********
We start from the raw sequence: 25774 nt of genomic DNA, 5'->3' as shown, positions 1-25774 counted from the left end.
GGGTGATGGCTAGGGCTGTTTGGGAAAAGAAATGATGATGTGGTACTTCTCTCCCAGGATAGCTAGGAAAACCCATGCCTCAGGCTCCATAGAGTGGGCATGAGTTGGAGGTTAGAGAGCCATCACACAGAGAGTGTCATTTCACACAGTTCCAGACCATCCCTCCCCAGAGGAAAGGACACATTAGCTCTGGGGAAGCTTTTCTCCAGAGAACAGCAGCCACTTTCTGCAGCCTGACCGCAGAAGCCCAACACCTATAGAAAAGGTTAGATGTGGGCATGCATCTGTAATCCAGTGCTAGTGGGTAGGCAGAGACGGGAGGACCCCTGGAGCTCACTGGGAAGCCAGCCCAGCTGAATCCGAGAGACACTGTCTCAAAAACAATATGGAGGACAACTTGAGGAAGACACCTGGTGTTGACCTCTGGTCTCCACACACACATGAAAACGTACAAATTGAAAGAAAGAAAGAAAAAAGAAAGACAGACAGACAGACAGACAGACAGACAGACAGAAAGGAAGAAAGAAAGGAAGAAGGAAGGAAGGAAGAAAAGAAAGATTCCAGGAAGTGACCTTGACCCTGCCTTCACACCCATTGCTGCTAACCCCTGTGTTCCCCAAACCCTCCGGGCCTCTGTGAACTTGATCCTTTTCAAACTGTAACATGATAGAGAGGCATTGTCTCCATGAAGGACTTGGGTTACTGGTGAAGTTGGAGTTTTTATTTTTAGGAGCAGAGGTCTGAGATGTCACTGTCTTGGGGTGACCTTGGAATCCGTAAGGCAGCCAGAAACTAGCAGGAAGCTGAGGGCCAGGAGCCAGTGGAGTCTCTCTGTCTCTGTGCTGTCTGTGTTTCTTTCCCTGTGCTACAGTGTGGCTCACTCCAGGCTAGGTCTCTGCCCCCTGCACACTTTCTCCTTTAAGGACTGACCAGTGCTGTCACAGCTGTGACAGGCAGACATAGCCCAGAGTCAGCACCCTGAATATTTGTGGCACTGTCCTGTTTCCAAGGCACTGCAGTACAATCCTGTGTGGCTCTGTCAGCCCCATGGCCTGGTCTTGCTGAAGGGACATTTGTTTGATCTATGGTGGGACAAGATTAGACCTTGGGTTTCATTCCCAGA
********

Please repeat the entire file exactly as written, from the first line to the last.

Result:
We start from the raw sequence: 25774 nt of genomic DNA, 5'->3' as shown, positions 1-25774 counted from the left end.
GGGTGATGGCTAGGGCTGTTTGGGAAAAGAAATGATGATGTGGTACTTCTCTCCCAGGATAGCTAGGAAAACCCATGCCTCAGGCTCCATAGAGTGGGCATGAGTTGGAGGTTAGAGAGCCATCACACAGAGAGTGTCATTTCACACAGTTCCAGACCATCCCTCCCCAGAGGAAAGGACACATTAGCTCTGGGGAAGCTTTTCTCCAGAGAACAGCAGCCACTTTCTGCAGCCTGACCGCAGAAGCCCAACACCTATAGAAAAGGTTAGATGTGGGCATGCATCTGTAATCCAGTGCTAGTGGGTAGGCAGAGACGGGAGGACCCCTGGAGCTCACTGGGAAGCCAGCCCAGCTGAATCCGAGAGACACTGTCTCAAAAACAATATGGAGGACAACTTGAGGAAGACACCTGGTGTTGACCTCTGGTCTCCACACACACATGAAAACGTACAAATTGAAAGAAAGAAAGAAAAAAGAAAGACAGACAGACAGACAGACAGACAGACAGACAGAAAGGAAGAAAGAAAGGAAGAAGGAAGGAAGGAAGAAAAGAAAGATTCCAGGAAGTGACCTTGACCCTGCCTTCACACCCATTGCTGCTAACCCCTGTGTTCCCCAAACCCTCCGGGCCTCTGTGAACTTGATCCTTTTCAAACTGTAACATGATAGAGAGGCATTGTCTCCATGAAGGACTTGGGTTACTGGTGAAGTTGGAGTTTTTATTTTTAGGAGCAGAGGTCTGAGATGTCACTGTCTTGGGGTGACCTTGGAATCCGTAAGGCAGCCAGAAACTAGCAGGAAGCTGAGGGCCAGGAGCCAGTGGAGTCTCTCTGTCTCTGTGCTGTCTGTGTTTCTTTCCCTGTGCTACAGTGTGGCTCACTCCAGGCTAGGTCTCTGCCCCCTGCACACTTTCTCCTTTAAGGACTGACCAGTGCTGTCACAGCTGTGACAGGCAGACATAGCCCAGAGTCAGCACCCTGAATATTTGTGGCACTGTCCTGTTTCCAAGGCACTGCAGTACAATCCTGTGTGGCTCTGTCAGCCCCATGGCCTGGTCTTGCTGAAGGGACATTTGTTTGATCTATGGTGGGACAAGATTAGACCTTGGGTTTCATTCCCAGA